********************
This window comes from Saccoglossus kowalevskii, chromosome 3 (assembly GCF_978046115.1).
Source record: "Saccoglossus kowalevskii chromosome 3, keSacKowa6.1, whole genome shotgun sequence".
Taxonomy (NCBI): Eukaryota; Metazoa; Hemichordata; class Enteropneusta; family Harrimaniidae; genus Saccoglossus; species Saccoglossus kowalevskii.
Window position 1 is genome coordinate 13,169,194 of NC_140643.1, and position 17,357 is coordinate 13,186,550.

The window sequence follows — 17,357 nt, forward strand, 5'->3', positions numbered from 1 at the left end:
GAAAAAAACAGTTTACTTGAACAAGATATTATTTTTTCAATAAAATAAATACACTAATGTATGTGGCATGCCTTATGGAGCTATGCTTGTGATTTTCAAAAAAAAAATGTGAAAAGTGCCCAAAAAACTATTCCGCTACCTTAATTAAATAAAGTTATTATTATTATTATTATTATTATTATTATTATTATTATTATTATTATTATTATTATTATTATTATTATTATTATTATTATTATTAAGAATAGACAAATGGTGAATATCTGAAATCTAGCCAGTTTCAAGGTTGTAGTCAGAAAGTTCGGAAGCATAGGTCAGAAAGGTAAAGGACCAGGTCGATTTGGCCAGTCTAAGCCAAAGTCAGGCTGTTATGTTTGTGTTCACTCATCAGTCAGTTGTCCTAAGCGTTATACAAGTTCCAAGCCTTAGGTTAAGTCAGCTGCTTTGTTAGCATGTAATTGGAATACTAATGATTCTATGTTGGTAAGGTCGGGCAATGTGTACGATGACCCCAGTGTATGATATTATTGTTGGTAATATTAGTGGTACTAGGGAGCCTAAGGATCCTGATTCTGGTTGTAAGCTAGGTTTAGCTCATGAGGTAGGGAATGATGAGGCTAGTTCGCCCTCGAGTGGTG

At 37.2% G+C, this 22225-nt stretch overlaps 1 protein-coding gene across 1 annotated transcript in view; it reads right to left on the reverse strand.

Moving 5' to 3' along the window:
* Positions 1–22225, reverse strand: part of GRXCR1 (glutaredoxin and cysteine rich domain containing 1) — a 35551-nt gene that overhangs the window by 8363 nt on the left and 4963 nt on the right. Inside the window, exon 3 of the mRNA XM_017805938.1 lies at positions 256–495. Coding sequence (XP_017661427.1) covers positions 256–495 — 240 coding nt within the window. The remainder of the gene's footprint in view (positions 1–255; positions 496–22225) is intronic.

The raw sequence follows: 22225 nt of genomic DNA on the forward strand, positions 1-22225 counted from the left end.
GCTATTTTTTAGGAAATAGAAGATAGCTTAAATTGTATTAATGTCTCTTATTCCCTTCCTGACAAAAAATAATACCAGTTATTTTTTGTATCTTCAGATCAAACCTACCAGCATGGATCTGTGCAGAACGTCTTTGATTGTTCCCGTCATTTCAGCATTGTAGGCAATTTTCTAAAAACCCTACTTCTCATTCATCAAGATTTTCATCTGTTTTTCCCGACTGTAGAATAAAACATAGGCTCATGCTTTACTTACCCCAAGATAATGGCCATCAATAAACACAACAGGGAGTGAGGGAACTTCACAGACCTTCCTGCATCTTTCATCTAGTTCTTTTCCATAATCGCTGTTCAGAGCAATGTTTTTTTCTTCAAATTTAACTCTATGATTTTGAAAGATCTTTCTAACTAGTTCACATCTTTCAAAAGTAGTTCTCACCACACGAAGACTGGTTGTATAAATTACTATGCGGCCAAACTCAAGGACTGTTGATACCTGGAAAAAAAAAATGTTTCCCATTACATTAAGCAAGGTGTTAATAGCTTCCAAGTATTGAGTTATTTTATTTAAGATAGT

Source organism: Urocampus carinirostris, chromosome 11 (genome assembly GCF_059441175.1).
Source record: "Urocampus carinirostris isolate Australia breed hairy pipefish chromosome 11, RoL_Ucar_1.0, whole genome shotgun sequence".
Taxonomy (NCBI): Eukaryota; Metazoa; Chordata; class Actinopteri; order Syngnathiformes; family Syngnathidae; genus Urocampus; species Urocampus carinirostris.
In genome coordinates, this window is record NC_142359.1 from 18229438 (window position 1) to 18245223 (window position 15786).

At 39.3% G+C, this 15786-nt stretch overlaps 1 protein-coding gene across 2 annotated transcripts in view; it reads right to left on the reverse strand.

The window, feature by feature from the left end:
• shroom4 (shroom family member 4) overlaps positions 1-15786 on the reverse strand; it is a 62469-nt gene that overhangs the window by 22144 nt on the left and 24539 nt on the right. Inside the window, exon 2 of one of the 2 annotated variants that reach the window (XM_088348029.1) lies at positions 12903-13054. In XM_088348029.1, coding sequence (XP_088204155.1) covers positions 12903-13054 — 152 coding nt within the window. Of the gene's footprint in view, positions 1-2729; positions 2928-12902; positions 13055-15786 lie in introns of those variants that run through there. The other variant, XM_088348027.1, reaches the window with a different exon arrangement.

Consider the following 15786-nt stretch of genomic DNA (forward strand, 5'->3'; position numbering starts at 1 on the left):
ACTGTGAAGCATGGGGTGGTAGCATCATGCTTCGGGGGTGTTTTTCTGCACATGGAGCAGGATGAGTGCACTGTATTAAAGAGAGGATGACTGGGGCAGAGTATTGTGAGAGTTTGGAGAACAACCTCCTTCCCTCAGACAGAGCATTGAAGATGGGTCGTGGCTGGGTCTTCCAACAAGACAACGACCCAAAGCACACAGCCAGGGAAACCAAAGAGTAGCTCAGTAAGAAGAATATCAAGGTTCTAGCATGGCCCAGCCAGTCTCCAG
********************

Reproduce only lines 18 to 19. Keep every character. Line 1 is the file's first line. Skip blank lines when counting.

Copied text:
• shroom4 (shroom family member 4) overlaps positions 1-15786 on the reverse strand; it is a 62469-nt gene that overhangs the window by 22144 nt on the left and 24539 nt on the right. Inside the window, exon 2 of one of the 2 annotated variants that reach the window (XM_088348029.1) lies at positions 12903-13054. In XM_088348029.1, coding sequence (XP_088204155.1) covers positions 12903-13054 — 152 coding nt within the window. Of the gene's footprint in view, positions 1-2729; positions 2928-12902; positions 13055-15786 lie in introns of those variants that run through there. The other variant, XM_088348027.1, reaches the window with a different exon arrangement.

Consider the following 15786-nt stretch of genomic DNA (forward strand, 5'->3'; position numbering starts at 1 on the left):